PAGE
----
And while we were in that town, we made a pilgrimage.
We stopped by to meet Claudio and Renata Lugli, parents to Tiziano Lugli, the well-known Los Angeles ex-Scientologist who tends to get mistaken for Tom Cruise by tabloid media.
Claudio and Renata are fascinating people who have been active as “Independent Scientologists” in Europe. Like so many others, they were longtime members of the church who were embittered by decisions made by Scientology leader David Miscavige.
But the Luglis were especially interesting, because for many years, they had been personal tailors to Miscavige, his wife Shelly, and other members of Scientology’s top circles. We enjoyed hearing stories about what it was like to make uniforms for Scientology’s leaders, and we brought back amazing photographs of Shelly that we have made public here at the Bunker.
And then, recently, it dawned on us. Claudio could clear up, with authority, one of those questions that tends to come up again and again in discussions about Scientology and its controversial leader. What, exactly, is his height?
That question tends to get asked because it’s hard not to notice that the man who turns 54 at the end of this month and who has run Scientology since the late 1980s is not a tall man. In fact, in photographs, he tends to be dwarfed by his best friend Tom Cruise, who is also not known for his stature.
But judging height is a tricky business. So we reached out to Claudio, who used to measure the man for suits. How tall, exactly, is David Miscavige? If anyone would know, it was his tailor.
This week, we got a reply. We were a bit stunned, so we thought we’d take a snapshot of Claudio’s response, as it appeared in his e-mail…
What Claudio is telling us is that David Miscavige is “at max,” 1.55 meters tall, or 155 centimeters.
A quick calculation translates to 5 feet, one inch.
Well, that’s not very tall. But remember, Miscavige has run Scientology for nearly 30 years, and that certainly takes constitutional fortitude, if not vertical span.
Laura DeCrescenzo asks for a new judge
We have to admit that we’re pretty puzzled about this development. If you’ve been following our coverage, you know that Laura DeCrescenzo won a huge victory in her forced-abortion lawsuit against Scientology in October. We were in the courtroom of Los Angeles Superior Court judge Ronald Sohigian when he denied Scientology’s motion for summary judgment and then set a trial for early 2015. But then, Sohigian announced his retirement, and the case was assigned to Judge Rafael Ongkeko. Scientology then filed a peremptory objection to Ongkeko, which it has the right to do, and so the case was then assigned to Robert L. Hess.
Attorney Graham Berry reminded us that we know of Judge Hess. Back in 2002, we reported a story about the Larry Wollersheim saga finally coming to a close when Judge Hess fended off Scienotology’s objections and scheduled an evidentiary hearing, 26 years after Wollersheim had originally won a huge judgment against the church. In that hearing, Wollersheim’s attorneys were itching to enter evidence that would challenge the corporate structure of Scientology, evidence that looked explosive. Instead, the morning of that hearing, Scientology showed up with a check for nearly $9 million to make the case go away — even though for decades it had vowed never to give “one thin dime for Wollersheim.” It was a stunning surrender, and we wrote up the entire thing for the Voice years later.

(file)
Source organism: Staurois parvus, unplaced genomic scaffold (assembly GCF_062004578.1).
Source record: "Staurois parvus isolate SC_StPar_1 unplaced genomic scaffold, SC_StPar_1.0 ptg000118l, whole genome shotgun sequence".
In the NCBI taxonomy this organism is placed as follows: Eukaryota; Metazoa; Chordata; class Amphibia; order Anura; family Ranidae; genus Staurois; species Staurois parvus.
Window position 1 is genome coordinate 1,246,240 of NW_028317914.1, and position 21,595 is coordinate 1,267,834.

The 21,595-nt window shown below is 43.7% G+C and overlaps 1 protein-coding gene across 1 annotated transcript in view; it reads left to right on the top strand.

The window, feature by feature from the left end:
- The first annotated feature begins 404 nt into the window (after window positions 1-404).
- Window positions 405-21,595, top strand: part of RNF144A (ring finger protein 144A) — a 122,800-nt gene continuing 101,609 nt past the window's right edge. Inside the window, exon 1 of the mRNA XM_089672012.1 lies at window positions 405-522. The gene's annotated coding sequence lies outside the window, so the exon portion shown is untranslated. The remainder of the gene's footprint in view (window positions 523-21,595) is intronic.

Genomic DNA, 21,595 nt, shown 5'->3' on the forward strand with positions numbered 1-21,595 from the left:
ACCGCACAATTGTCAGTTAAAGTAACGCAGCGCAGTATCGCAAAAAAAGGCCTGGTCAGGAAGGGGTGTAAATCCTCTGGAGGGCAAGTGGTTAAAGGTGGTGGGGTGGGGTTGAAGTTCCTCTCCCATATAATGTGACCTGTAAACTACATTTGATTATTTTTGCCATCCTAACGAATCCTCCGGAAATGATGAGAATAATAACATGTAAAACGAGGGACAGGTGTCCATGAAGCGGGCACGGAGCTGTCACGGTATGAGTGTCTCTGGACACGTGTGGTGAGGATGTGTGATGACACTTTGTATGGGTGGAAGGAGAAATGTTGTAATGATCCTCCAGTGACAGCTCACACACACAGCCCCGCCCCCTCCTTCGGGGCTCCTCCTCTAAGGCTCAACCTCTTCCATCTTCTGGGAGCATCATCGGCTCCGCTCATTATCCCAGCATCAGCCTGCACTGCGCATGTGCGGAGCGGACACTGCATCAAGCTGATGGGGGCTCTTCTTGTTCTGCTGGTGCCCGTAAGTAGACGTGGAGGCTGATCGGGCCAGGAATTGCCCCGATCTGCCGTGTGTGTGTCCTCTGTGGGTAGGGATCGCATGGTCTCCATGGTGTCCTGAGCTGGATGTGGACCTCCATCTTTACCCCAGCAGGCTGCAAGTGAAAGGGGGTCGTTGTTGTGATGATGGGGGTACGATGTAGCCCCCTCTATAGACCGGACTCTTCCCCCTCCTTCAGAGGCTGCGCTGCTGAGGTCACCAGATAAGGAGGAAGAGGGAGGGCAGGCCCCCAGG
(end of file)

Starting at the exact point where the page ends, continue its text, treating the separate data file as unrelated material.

Berry pointed out to us that as far as the judge lottery was concerned, Laura seemed to have hit the jackpot.
So we are wondering at her attorney John Blumberg’s decision to file an objection to Hess, which will be automatically granted. Rather than take Hess, Laura’s team has elected to roll the dice.
It’s easy, of course, to second-guess Blumberg, who no doubt has experience with Hess and, for some reason, thinks Laura could do better. So now, we’ll just have to wait to see where the fickle finger of fate points next.
Here’s the document Blumberg filed…
Jeff Harris won’t give up the class action
We haven’t spoken with Atlanta attorney Jeff Harris since a federal court dismissed the class action he filed on behalf of seven former patients of Scientology’s drug rehab network, Narconon. It was an ambitious lawsuit, aimed not only at the local Narconon facility but also Scientology itself. We had heard that Harris would be appealing the court’s decision. Our legal experts told us that although Judge Steve C. Jones seemed harsh in his dismissal, the grounds seemed to be mostly technical in nature. Anyway, we noticed that Harris has filed a notice of appeal, and we’re interested in seeing what brief he subsequently files. For now, here’s the notice of appeal.
And in the Garcia case…
And one more bit of legal news. Judge James Whittemore, who has proven himself to be a stickler for the rules, asked Luis and Rocio Garcia to refile their recent motion in which they asked to file an amended complaint after dropping three defendants in the lawsuit. They have five days to resubmit the motion, along with the amended complaint they propose to file. Here’s the judge’s order.
Posted by Tony Ortega on April 3, 2014 at 07:00
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UP THE BRIDGE (Claire Headley and Bruce Hines train us as Scientologists) 1, 2, 3, 4, 5, 6, 7, 8, 9, 10, 11, 12, 13, 14, 15, 16, 17, 18, 19, 20, 21, 22, 23, 24, 25, 26, 27, 28, 29, 30, 31, 32, 33, 34, 35, 36, 37, 38, 39, 40, 41, 42, 43, 44, 45, 46
SCIENTOLOGY MYTHBUSTING (Historian Jon Atack discusses key Scientology concepts) 1, 2, 3, 4, 5, 6, 7, 8, 9, 10, 11, 12, 13, 14, 15, 16, 17, 18, 19, 20, 21, 22, 23, 24, 25, 26, 27, 28, 29, 30, 31, 32, 33, 34, 35, 36, 37, 38, 39, 40, 41, 42, 43